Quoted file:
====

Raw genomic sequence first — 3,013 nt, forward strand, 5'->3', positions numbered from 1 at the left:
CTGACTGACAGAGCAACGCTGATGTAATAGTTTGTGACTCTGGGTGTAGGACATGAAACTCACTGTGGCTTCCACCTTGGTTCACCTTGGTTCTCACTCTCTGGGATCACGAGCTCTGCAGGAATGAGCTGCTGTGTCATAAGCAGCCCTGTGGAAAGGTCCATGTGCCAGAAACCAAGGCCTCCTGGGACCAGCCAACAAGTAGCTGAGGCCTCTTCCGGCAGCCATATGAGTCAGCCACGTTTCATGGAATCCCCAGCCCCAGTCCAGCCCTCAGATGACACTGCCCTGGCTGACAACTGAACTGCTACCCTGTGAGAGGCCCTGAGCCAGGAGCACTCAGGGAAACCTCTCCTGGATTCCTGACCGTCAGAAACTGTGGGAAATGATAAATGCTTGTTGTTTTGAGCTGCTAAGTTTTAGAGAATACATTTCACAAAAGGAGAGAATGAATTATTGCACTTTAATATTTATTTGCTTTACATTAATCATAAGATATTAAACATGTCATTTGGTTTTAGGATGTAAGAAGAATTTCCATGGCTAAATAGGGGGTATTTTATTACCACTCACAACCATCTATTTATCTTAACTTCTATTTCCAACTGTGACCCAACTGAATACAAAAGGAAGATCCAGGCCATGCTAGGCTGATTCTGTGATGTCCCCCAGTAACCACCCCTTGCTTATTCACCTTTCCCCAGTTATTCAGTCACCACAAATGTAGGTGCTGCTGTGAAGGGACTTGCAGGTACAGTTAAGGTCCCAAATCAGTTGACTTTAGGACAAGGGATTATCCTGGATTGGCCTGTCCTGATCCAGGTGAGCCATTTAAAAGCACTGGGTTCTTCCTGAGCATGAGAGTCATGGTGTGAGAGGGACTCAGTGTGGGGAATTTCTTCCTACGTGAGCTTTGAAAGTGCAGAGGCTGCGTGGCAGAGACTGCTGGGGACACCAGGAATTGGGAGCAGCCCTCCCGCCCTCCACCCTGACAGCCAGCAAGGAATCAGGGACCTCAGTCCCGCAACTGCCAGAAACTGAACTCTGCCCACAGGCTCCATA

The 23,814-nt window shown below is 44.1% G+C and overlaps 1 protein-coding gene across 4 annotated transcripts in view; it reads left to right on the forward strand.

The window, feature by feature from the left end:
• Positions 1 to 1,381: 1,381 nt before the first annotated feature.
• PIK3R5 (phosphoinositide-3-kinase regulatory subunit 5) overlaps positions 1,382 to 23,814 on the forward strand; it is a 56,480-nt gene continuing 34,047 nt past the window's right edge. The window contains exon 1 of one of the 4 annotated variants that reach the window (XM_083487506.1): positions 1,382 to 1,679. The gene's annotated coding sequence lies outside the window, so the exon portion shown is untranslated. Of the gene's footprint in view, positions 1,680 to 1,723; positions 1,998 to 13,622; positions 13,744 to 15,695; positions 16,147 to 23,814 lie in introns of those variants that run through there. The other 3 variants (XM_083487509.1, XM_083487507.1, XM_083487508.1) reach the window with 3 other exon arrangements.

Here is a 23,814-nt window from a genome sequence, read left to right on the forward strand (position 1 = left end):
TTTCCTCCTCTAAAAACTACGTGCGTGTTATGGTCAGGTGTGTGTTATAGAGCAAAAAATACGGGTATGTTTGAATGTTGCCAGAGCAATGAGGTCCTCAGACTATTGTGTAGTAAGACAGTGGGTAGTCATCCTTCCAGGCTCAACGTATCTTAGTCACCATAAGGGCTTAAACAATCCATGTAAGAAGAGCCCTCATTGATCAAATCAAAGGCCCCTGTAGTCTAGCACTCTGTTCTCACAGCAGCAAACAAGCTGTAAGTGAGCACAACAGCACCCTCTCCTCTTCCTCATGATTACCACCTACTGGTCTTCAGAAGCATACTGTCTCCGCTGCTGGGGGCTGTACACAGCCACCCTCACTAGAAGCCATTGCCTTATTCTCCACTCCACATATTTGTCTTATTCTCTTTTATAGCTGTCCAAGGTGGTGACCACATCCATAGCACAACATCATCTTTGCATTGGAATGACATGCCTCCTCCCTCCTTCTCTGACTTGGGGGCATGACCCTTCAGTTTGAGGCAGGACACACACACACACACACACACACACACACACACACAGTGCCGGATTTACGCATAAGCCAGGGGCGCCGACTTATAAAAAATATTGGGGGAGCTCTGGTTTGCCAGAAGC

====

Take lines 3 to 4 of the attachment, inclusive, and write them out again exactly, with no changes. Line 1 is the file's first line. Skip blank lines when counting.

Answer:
The 23,814-nt window shown below is 44.1% G+C and overlaps 1 protein-coding gene across 4 annotated transcripts in view; it reads left to right on the forward strand.

The window, feature by feature from the left end: